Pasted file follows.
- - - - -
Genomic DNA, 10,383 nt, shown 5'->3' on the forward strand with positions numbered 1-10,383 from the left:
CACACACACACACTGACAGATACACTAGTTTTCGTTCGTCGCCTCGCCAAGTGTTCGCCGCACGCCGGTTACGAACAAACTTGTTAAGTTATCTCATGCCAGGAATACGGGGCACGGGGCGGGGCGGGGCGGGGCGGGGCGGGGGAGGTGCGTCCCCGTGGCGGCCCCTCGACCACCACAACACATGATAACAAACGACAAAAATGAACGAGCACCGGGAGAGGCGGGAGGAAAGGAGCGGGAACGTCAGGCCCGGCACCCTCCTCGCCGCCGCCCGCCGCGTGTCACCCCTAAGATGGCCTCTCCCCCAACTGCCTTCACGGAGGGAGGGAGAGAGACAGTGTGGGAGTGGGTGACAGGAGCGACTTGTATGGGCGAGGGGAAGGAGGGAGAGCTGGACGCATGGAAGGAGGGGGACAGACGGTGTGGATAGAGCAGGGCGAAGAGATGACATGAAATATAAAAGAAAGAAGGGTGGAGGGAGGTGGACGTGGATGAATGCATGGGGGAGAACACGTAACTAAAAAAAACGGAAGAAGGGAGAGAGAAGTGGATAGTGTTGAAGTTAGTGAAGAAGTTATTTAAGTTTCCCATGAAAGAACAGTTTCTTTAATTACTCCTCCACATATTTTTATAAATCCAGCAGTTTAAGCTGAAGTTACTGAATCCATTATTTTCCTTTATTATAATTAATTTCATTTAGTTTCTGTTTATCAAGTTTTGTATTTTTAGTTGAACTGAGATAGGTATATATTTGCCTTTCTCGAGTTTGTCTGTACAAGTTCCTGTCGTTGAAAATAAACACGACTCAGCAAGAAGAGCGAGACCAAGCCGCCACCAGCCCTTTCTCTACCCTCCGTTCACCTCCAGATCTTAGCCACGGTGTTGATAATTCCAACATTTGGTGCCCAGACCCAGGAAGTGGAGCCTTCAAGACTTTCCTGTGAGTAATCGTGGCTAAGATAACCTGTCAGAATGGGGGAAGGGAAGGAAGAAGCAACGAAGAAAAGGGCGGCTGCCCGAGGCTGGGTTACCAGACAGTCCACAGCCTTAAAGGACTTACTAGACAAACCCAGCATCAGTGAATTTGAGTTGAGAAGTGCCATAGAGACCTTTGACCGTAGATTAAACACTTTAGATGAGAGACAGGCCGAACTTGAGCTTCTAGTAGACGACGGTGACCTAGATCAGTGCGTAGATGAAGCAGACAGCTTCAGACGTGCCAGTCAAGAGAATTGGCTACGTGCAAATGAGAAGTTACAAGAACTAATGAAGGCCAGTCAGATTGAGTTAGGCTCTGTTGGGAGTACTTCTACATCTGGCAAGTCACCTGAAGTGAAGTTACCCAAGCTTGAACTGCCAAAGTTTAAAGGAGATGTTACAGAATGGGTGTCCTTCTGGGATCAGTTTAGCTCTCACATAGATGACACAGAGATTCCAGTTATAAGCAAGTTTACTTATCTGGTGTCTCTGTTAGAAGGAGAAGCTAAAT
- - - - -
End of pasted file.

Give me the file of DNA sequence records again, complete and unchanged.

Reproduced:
Genomic DNA, 10,383 nt, shown 5'->3' on the forward strand with positions numbered 1-10,383 from the left:
CACACACACACACTGACAGATACACTAGTTTTCGTTCGTCGCCTCGCCAAGTGTTCGCCGCACGCCGGTTACGAACAAACTTGTTAAGTTATCTCATGCCAGGAATACGGGGCACGGGGCGGGGCGGGGCGGGGCGGGGCGGGGGAGGTGCGTCCCCGTGGCGGCCCCTCGACCACCACAACACATGATAACAAACGACAAAAATGAACGAGCACCGGGAGAGGCGGGAGGAAAGGAGCGGGAACGTCAGGCCCGGCACCCTCCTCGCCGCCGCCCGCCGCGTGTCACCCCTAAGATGGCCTCTCCCCCAACTGCCTTCACGGAGGGAGGGAGAGAGACAGTGTGGGAGTGGGTGACAGGAGCGACTTGTATGGGCGAGGGGAAGGAGGGAGAGCTGGACGCATGGAAGGAGGGGGACAGACGGTGTGGATAGAGCAGGGCGAAGAGATGACATGAAATATAAAAGAAAGAAGGGTGGAGGGAGGTGGACGTGGATGAATGCATGGGGGAGAACACGTAACTAAAAAAAACGGAAGAAGGGAGAGAGAAGTGGATAGTGTTGAAGTTAGTGAAGAAGTTATTTAAGTTTCCCATGAAAGAACAGTTTCTTTAATTACTCCTCCACATATTTTTATAAATCCAGCAGTTTAAGCTGAAGTTACTGAATCCATTATTTTCCTTTATTATAATTAATTTCATTTAGTTTCTGTTTATCAAGTTTTGTATTTTTAGTTGAACTGAGATAGGTATATATTTGCCTTTCTCGAGTTTGTCTGTACAAGTTCCTGTCGTTGAAAATAAACACGACTCAGCAAGAAGAGCGAGACCAAGCCGCCACCAGCCCTTTCTCTACCCTCCGTTCACCTCCAGATCTTAGCCACGGTGTTGATAATTCCAACATTTGGTGCCCAGACCCAGGAAGTGGAGCCTTCAAGACTTTCCTGTGAGTAATCGTGGCTAAGATAACCTGTCAGAATGGGGGAAGGGAAGGAAGAAGCAACGAAGAAAAGGGCGGCTGCCCGAGGCTGGGTTACCAGACAGTCCACAGCCTTAAAGGACTTACTAGACAAACCCAGCATCAGTGAATTTGAGTTGAGAAGTGCCATAGAGACCTTTGACCGTAGATTAAACACTTTAGATGAGAGACAGGCCGAACTTGAGCTTCTAGTAGACGACGGTGACCTAGATCAGTGCGTAGATGAAGCAGACAGCTTCAGACGTGCCAGTCAAGAGAATTGGCTACGTGCAAATGAGAAGTTACAAGAACTAATGAAGGCCAGTCAGATTGAGTTAGGCTCTGTTGGGAGTACTTCTACATCTGGCAAGTCACCTGAAGTGAAGTTACCCAAGCTTGAACTGCCAAAGTTTAAAGGAGATGTTACAGAATGGGTGTCCTTCTGGGATCAGTTTAGCTCTCACATAGATGACACAGAGATTCCAGTTATAAGCAAGTTTACTTATCTGGTGTCTCTGTTAGAAGGAGAAGCTAAAT